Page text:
St. Rose teen pleads guilty after fatal shooting

Was convicted of principal to second-degree murder, but received new trial

A St. Rose teen convicted of principal to second-degree murder by a St. Charles Parish jury last September received a new trial last week and immediately pled guilty to manslaughter.

Keywine Bradford, 19, pled guilty in connection with the shooting death of Jared Mealey in the Preston Hollow neighborhood of St. Rose.

While Bradford gave a statement to police indicating that he was present during Mealey’s death, he claims that he was not the shooter. Instead, Bradford said that 22-year-old Leslie Reed, also of St. Rose, shot Mealey on May 29, 2012.

Reed currently faces a charge of second-degree murder.

After his conviction for principal to second-degree murder, Bradford faced a maximum sentence of life in prison. After pleading guilty to manslaughter, he faces up to 40 years in jail.

He will be sentenced in February.

On May 29, 2012, Bradford said he and Reed were driving down Turtle Creek Lane when they passed Mealey, who was standing in front of his house.

Reed glanced at Mealey and allegedly said, “I’m gonna whack him.”

Bradford told police that he went along with Reed’s plan to murder Mealey, and the two met later that evening in Preston Hollow. That’s when Reed showed Bradford a black, 9mm millennium edition handgun that he had tucked into his waistband, according to the teen’s statement.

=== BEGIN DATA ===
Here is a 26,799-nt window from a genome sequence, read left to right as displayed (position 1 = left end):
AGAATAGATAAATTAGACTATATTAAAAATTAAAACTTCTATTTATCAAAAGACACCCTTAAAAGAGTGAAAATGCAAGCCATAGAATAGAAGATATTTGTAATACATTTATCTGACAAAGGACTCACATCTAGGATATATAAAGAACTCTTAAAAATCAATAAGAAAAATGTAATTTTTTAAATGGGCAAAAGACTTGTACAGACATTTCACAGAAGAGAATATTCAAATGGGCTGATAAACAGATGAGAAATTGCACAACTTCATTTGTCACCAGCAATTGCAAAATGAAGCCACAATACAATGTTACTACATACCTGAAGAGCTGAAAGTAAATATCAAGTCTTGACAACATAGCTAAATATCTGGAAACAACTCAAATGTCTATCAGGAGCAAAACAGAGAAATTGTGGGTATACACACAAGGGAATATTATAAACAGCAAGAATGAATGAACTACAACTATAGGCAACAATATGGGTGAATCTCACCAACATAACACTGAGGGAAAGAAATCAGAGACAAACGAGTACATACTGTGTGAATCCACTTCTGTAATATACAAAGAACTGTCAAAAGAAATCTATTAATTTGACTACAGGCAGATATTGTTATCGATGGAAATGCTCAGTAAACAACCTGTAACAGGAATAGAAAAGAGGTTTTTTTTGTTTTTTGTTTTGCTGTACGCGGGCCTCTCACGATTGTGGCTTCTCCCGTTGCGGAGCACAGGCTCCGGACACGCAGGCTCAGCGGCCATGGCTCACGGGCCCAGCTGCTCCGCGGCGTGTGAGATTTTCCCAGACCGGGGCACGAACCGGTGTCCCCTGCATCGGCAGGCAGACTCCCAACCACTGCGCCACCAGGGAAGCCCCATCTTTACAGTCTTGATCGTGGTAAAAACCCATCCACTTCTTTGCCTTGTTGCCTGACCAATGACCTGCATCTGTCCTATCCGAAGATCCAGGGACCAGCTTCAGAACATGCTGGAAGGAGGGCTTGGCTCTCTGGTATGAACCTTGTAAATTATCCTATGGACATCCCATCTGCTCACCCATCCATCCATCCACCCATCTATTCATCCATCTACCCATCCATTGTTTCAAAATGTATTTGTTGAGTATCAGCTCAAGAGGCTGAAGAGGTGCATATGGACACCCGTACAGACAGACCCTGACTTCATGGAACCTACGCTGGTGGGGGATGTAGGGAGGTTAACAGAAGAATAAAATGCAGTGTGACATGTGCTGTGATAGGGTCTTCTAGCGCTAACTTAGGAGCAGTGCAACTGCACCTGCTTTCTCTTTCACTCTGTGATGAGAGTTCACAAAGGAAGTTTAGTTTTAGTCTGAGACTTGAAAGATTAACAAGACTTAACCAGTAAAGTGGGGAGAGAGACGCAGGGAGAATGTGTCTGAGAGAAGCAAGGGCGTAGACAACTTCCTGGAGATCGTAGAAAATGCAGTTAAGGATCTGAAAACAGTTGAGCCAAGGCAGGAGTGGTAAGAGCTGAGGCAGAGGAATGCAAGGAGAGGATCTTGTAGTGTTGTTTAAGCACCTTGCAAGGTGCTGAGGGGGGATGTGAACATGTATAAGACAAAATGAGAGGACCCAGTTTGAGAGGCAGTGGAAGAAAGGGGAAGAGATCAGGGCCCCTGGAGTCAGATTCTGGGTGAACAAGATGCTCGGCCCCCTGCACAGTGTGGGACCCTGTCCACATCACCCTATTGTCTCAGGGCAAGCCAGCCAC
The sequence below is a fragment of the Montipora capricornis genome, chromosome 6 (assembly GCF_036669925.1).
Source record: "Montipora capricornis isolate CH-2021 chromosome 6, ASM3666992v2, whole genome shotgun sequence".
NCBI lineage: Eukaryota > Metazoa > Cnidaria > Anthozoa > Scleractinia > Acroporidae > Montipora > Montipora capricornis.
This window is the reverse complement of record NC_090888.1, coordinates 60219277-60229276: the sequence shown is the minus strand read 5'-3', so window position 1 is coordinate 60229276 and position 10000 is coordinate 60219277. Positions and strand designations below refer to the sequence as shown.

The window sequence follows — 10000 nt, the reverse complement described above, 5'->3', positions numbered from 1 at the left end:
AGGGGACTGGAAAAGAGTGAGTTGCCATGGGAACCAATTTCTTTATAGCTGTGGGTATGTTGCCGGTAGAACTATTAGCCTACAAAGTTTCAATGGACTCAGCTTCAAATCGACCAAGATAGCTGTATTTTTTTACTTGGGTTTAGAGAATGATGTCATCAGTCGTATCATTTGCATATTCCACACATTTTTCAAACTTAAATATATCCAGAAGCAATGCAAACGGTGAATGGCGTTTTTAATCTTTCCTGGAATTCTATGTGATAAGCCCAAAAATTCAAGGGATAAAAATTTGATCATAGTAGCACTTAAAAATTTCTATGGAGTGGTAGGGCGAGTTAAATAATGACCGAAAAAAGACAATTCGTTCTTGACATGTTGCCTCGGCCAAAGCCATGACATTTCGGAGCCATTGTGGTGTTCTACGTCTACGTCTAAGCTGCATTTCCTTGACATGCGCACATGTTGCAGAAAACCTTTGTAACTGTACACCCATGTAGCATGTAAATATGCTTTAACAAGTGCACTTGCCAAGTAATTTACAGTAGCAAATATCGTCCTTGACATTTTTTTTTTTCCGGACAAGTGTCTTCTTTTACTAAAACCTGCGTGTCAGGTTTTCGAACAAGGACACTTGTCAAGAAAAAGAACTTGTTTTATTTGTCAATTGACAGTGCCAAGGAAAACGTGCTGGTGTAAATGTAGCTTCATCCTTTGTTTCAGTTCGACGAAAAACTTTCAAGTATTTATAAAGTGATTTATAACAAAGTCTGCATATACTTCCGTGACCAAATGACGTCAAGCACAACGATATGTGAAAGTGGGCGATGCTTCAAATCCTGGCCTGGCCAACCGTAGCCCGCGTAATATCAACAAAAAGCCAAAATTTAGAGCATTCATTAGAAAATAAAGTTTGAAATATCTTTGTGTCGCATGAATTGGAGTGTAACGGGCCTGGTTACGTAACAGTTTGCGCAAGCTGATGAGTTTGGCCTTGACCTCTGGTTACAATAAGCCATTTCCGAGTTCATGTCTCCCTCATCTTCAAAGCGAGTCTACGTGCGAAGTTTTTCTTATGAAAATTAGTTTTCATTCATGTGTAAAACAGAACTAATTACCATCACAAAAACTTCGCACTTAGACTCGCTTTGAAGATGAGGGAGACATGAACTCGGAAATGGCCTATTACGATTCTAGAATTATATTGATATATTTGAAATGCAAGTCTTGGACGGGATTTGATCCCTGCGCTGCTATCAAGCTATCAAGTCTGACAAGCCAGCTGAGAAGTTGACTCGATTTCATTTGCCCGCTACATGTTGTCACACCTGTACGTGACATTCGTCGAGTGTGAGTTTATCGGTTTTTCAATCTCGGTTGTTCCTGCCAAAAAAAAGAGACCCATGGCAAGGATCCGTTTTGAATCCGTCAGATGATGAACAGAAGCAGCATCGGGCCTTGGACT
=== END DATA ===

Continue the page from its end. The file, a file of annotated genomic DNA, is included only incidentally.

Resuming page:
While Reed and Bradford were standing outside, Mealey happened to pass by them in his car and the two began following him to the intersection of Mockingbird Lane and Normandy Street, according to Bradford.

Bradford added that Reed then handed him a gun, but the teen told police that he realized he wouldn’t be able to commit murder and declined to shoot Mealey. Instead, he said Reed took the gun back and asked him to flag Mealey down. Bradford waved at Mealey, who pulled his car over to talk.

While they were chatting, Bradford says he saw Reed creep up from behind Mealey’s car and walk to the driver’s side window.

Bradford began to back up.

According to Bradford, Reed fired at Mealey and kept firing into the vehicle. Bradford said that Mealey never saw the shots coming. The two then fled down Normandy back to Mockingbird Lane where Reed paused in the street, looked at Mealey’s vehicle and said, “Look at my work,” according to Bradford.

Bradford told police that he could see that Mealey’s vehicle had rolled into a nearby yard and that the headlights were shining down the roadway.

After that, Bradford said the two split up and went to their homes.Reed has maintained his innocence, telling police that Bradford showed up at his home after Mealey’s murder and admitted to the shooting.

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